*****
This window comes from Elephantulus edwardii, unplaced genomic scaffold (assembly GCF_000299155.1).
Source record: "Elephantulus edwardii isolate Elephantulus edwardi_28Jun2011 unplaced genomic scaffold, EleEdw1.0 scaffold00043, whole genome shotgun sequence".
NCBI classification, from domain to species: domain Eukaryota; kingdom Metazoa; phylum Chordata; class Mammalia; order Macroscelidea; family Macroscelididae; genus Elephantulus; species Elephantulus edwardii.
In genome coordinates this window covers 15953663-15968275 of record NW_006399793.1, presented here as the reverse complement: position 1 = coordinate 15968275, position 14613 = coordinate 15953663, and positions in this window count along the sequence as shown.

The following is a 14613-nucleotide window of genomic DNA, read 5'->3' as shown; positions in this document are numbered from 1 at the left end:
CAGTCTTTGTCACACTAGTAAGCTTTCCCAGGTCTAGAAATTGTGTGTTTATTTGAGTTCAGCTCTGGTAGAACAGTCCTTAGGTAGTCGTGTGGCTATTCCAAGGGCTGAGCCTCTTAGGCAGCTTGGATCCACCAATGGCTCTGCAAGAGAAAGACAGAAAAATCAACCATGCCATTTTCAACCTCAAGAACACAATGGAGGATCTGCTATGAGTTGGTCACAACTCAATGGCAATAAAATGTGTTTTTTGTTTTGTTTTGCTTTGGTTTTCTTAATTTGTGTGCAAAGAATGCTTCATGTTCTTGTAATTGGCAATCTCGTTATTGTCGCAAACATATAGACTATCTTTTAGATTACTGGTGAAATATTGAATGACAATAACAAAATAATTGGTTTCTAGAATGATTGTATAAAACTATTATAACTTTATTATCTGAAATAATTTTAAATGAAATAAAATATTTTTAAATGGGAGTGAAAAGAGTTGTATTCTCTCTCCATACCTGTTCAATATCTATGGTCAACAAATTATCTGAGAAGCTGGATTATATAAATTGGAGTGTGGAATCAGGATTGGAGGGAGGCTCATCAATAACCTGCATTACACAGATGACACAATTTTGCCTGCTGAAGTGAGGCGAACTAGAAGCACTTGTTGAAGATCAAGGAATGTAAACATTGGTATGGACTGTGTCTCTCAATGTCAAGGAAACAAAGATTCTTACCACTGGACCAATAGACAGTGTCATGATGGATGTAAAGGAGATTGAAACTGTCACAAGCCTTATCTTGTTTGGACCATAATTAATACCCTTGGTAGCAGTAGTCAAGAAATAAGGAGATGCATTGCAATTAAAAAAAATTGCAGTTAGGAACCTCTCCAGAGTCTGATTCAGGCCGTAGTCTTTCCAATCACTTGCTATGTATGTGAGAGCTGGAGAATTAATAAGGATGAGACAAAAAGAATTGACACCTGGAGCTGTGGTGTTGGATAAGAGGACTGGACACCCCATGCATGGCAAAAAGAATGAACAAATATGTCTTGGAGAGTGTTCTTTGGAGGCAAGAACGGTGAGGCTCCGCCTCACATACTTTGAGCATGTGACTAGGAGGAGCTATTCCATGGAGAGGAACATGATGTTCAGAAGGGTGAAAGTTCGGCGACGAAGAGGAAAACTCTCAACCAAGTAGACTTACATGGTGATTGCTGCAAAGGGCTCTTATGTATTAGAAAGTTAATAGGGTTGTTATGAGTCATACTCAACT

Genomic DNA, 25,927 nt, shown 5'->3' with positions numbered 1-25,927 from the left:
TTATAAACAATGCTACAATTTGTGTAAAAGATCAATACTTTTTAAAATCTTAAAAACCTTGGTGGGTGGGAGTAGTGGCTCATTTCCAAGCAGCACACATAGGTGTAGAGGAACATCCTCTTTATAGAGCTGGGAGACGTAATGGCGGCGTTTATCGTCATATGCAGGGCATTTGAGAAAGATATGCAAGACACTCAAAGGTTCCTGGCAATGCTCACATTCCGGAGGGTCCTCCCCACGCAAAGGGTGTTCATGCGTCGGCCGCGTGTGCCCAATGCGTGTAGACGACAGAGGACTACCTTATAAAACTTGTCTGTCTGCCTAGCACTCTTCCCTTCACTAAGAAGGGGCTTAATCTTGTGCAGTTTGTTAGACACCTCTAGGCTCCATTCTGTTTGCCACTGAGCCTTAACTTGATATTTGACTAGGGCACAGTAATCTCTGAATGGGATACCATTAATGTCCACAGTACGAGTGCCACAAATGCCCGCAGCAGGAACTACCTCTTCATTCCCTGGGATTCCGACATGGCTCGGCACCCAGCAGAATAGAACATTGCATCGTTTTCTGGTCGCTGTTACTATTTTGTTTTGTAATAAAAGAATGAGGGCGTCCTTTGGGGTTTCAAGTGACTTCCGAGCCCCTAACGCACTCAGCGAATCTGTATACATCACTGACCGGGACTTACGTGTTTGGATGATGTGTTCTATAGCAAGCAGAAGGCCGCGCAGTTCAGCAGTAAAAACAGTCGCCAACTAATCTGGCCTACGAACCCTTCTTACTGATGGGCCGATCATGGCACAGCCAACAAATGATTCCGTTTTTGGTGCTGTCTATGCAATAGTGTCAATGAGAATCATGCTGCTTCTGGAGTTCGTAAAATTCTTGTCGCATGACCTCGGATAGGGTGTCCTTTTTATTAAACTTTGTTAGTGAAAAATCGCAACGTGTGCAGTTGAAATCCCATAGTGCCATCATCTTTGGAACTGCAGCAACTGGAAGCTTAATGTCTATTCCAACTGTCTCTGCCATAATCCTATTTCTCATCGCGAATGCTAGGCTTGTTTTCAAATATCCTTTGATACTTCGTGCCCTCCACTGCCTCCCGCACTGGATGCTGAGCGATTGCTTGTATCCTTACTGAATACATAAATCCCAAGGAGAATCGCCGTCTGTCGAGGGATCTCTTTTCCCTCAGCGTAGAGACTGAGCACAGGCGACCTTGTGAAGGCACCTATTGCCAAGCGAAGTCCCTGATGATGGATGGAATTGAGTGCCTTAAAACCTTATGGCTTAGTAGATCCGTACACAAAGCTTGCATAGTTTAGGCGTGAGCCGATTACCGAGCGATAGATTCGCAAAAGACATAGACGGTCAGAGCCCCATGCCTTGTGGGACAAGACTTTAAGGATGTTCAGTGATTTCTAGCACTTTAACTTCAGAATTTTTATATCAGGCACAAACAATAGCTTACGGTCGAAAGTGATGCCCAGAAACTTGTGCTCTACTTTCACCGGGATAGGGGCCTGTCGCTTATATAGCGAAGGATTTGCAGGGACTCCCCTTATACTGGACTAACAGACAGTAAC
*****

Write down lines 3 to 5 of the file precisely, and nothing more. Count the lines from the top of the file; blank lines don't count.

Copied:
NCBI classification, from domain to species: domain Eukaryota; kingdom Metazoa; phylum Chordata; class Mammalia; order Macroscelidea; family Macroscelididae; genus Elephantulus; species Elephantulus edwardii.
In genome coordinates this window covers 15953663-15968275 of record NW_006399793.1, presented here as the reverse complement: position 1 = coordinate 15968275, position 14613 = coordinate 15953663, and positions in this window count along the sequence as shown.

The following is a 14613-nucleotide window of genomic DNA, read 5'->3' as shown; positions in this document are numbered from 1 at the left end: